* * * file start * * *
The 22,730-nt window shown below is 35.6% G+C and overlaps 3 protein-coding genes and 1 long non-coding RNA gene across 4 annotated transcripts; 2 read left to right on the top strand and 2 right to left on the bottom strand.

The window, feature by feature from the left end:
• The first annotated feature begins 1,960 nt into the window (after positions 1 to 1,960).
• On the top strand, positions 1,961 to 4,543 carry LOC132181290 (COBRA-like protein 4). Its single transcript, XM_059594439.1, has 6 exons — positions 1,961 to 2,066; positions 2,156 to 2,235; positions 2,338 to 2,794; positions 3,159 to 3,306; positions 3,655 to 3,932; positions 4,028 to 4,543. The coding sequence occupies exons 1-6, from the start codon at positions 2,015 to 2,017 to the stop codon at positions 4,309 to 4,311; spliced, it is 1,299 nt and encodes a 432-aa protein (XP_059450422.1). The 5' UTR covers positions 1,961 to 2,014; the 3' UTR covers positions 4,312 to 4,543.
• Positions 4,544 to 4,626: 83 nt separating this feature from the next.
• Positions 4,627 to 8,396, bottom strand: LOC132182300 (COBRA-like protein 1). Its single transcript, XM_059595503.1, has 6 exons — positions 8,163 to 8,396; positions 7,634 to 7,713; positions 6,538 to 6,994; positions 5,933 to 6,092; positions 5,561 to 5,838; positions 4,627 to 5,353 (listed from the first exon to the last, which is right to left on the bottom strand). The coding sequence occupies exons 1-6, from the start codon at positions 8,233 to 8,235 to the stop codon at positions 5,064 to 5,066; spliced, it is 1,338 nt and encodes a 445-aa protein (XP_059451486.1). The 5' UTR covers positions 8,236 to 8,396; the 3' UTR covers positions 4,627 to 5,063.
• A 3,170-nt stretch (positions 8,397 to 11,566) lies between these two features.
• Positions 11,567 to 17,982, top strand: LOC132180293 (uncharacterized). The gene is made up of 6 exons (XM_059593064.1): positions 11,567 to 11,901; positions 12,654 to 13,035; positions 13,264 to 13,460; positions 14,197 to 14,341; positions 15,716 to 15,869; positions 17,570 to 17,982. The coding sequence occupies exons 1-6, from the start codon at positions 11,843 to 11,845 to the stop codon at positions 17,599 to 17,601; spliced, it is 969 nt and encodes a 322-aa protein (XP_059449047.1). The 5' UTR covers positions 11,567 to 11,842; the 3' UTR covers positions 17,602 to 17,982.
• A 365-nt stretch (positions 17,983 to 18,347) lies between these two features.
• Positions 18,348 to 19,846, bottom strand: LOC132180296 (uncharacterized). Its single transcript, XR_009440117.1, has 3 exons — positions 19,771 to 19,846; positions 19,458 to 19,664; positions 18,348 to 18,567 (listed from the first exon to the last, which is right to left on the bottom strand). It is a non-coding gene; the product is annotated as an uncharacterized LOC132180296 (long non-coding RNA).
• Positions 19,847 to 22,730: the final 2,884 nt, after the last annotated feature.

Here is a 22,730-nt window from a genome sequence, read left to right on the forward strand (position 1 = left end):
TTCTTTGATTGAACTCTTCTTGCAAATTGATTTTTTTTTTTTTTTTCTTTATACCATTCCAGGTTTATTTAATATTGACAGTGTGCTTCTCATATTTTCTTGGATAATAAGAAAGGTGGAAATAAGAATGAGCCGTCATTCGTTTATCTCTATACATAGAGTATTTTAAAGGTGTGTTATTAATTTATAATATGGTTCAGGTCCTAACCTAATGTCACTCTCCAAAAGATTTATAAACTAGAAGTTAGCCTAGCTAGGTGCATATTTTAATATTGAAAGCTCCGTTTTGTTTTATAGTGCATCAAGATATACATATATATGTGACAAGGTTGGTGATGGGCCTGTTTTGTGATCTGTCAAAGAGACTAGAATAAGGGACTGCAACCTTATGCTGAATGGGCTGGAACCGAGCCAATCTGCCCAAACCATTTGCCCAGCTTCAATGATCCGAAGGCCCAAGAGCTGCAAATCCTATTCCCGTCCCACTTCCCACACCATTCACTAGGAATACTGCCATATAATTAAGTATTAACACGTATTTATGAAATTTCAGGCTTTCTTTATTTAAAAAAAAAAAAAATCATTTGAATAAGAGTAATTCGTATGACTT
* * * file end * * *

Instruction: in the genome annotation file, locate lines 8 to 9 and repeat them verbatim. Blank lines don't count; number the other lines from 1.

• Positions 11,567 to 17,982, top strand: LOC132180293 (uncharacterized). The gene is made up of 6 exons (XM_059593064.1): positions 11,567 to 11,901; positions 12,654 to 13,035; positions 13,264 to 13,460; positions 14,197 to 14,341; positions 15,716 to 15,869; positions 17,570 to 17,982. The coding sequence occupies exons 1-6, from the start codon at positions 11,843 to 11,845 to the stop codon at positions 17,599 to 17,601; spliced, it is 969 nt and encodes a 322-aa protein (XP_059449047.1). The 5' UTR covers positions 11,567 to 11,842; the 3' UTR covers positions 17,602 to 17,982.
• A 365-nt stretch (positions 17,983 to 18,347) lies between these two features.